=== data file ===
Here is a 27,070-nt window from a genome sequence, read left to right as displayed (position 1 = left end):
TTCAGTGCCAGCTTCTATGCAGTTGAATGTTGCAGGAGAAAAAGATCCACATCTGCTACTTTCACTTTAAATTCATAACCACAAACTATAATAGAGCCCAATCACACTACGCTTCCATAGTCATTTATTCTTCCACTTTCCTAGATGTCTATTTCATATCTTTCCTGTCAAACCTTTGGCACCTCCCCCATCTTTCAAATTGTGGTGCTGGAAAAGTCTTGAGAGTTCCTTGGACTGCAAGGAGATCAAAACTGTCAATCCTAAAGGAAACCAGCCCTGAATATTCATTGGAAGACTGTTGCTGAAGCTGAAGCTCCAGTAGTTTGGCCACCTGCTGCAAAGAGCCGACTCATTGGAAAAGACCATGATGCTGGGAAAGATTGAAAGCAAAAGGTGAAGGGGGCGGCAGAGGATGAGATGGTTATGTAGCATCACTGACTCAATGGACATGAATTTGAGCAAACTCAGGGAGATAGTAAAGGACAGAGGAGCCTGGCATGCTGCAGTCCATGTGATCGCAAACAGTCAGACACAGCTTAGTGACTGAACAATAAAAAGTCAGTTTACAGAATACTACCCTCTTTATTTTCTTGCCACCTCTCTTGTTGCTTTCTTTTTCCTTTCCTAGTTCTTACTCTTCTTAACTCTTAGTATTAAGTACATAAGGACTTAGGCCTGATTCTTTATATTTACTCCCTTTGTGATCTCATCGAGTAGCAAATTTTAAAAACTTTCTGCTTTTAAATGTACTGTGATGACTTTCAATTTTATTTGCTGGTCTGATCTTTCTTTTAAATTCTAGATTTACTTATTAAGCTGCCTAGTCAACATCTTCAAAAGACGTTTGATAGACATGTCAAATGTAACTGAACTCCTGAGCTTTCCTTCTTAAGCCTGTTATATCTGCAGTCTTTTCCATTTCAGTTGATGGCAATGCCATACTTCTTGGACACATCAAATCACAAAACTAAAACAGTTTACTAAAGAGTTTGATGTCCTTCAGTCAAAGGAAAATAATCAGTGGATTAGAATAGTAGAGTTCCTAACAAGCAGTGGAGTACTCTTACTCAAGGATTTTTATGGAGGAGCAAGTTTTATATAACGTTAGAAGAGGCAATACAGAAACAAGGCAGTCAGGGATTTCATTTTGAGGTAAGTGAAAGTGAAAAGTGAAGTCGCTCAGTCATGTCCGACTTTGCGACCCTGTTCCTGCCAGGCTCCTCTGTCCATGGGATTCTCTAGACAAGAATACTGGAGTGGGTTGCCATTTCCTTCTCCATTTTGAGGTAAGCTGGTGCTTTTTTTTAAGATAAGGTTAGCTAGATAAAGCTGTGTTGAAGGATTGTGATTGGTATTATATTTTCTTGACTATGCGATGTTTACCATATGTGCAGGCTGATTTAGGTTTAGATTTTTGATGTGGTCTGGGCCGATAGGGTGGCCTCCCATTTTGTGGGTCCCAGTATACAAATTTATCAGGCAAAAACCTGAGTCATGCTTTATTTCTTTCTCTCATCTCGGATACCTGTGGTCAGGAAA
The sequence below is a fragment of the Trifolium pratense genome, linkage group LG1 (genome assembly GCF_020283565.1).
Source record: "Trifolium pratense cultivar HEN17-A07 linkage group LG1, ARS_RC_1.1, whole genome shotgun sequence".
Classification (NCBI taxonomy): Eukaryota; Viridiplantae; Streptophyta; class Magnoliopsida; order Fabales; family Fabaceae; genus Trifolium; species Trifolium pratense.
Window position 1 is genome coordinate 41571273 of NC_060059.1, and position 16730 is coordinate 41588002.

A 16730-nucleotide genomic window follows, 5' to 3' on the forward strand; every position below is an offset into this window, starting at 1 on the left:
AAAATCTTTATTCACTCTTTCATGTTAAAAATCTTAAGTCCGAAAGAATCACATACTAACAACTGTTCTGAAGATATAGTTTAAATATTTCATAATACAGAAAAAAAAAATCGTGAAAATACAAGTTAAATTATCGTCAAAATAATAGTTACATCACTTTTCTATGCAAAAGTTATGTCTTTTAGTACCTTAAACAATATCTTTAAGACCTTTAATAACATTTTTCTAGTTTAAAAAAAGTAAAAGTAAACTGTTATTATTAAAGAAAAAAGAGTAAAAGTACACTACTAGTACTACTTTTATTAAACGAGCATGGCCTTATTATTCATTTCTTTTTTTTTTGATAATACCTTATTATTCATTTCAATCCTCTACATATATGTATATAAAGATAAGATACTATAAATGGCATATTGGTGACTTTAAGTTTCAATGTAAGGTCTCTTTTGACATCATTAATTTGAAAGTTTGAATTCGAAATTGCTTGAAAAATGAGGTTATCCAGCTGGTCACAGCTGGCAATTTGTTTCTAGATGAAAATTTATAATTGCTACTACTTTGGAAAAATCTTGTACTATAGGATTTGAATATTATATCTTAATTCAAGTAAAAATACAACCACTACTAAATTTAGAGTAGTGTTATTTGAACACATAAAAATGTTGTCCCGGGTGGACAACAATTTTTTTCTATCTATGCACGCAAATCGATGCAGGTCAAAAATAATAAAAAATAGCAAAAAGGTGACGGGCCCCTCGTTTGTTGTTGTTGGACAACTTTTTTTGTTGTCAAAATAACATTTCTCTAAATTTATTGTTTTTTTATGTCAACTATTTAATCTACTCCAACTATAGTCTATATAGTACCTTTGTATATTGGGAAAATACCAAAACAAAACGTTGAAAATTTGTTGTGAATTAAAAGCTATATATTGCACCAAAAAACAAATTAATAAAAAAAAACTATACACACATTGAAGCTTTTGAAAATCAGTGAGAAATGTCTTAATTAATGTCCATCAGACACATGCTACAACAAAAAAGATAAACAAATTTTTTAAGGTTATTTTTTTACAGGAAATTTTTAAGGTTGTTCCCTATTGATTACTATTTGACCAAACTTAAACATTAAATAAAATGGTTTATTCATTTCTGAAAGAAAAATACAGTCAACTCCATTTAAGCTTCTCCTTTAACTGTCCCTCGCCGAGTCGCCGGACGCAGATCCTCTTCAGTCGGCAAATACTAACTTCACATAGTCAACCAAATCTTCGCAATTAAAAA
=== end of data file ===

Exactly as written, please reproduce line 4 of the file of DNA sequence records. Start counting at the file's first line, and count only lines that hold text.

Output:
Source record: "Trifolium pratense cultivar HEN17-A07 linkage group LG1, ARS_RC_1.1, whole genome shotgun sequence".